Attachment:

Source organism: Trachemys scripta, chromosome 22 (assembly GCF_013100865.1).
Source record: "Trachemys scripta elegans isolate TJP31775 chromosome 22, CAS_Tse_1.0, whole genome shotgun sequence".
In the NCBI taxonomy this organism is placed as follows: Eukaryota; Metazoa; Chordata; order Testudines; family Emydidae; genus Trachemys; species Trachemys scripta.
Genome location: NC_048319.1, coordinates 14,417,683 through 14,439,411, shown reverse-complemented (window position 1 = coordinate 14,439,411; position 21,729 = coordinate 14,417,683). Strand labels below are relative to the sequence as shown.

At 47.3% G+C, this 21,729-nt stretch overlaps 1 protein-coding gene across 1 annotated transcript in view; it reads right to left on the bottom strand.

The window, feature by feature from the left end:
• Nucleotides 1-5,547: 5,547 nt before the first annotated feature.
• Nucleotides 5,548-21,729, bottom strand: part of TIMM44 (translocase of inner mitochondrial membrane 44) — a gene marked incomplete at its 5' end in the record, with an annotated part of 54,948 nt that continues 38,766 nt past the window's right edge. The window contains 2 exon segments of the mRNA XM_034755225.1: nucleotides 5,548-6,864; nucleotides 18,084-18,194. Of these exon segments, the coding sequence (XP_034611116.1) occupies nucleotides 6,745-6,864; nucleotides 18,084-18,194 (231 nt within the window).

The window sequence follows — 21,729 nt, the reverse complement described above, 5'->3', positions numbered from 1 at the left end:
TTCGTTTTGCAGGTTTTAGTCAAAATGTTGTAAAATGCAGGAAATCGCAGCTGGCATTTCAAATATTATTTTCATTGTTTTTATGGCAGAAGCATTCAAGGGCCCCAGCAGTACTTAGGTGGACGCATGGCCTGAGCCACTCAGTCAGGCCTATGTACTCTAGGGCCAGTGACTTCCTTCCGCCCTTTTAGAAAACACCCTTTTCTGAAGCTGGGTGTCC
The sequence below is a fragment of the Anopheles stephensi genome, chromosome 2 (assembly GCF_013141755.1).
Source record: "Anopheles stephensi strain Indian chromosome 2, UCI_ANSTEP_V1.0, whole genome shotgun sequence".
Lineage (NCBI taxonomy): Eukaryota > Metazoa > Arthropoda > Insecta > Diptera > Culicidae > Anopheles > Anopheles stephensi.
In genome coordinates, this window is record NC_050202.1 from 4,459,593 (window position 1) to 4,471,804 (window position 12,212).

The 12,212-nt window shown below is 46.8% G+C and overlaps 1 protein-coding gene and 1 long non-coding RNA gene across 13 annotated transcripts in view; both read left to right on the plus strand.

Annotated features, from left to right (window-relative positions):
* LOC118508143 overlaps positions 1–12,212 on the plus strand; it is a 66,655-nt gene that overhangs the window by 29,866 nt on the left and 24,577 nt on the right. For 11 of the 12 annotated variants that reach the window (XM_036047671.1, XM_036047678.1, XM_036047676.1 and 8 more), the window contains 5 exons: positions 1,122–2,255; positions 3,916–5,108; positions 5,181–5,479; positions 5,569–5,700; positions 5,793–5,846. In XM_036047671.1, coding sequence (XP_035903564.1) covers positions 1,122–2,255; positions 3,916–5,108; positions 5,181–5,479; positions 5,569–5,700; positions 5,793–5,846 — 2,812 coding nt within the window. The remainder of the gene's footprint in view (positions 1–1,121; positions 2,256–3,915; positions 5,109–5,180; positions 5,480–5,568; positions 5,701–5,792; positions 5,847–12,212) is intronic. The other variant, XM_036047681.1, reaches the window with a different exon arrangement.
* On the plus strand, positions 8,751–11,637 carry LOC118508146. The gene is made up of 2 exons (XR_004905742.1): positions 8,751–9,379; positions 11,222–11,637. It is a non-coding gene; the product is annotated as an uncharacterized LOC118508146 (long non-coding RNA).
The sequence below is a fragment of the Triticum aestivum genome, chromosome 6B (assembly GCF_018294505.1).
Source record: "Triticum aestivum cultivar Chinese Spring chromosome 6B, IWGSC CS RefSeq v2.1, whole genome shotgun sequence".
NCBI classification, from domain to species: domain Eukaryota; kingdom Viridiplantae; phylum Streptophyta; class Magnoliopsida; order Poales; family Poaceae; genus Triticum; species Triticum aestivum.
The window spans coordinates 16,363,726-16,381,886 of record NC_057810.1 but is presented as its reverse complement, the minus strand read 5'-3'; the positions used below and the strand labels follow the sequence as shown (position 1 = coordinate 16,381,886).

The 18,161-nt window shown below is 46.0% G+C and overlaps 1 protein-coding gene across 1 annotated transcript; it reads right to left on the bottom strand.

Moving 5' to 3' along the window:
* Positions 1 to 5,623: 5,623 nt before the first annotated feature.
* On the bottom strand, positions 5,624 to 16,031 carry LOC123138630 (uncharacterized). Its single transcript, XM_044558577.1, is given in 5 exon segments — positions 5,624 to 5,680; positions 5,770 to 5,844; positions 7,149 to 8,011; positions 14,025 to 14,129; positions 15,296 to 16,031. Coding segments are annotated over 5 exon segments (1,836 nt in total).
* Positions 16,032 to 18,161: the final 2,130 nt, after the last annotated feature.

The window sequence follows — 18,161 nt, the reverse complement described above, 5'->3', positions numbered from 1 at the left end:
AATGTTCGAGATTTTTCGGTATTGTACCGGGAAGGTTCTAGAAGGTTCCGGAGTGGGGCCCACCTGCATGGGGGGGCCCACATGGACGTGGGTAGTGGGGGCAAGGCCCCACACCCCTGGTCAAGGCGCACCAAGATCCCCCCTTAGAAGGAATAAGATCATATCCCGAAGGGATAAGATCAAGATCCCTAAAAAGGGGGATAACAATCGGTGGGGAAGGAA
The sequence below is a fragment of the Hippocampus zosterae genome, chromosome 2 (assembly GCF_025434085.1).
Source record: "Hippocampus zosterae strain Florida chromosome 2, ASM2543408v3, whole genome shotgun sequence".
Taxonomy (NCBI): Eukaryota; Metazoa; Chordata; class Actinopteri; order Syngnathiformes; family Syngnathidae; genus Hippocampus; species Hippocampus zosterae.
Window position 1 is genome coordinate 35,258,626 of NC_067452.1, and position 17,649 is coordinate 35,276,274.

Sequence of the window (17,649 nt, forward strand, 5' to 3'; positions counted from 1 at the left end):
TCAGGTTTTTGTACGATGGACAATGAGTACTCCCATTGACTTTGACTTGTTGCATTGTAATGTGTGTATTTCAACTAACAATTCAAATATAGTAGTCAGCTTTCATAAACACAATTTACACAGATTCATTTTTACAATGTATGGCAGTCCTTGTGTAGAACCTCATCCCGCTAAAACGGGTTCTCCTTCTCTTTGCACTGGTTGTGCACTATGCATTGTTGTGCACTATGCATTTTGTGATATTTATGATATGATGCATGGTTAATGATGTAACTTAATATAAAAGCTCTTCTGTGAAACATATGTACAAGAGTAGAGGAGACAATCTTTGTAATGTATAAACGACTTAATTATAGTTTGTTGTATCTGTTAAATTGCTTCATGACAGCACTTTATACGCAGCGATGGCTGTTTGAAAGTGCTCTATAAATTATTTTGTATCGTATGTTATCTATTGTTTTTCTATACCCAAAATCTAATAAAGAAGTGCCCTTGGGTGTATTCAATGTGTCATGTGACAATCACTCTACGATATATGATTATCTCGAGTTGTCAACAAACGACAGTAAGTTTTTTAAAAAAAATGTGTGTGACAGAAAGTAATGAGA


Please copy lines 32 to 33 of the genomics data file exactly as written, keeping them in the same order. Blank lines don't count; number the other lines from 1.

Taxonomy (NCBI): Eukaryota; Metazoa; Chordata; class Actinopteri; order Syngnathiformes; family Syngnathidae; genus Hippocampus; species Hippocampus zosterae.
Window position 1 is genome coordinate 35,258,626 of NC_067452.1, and position 17,649 is coordinate 35,276,274.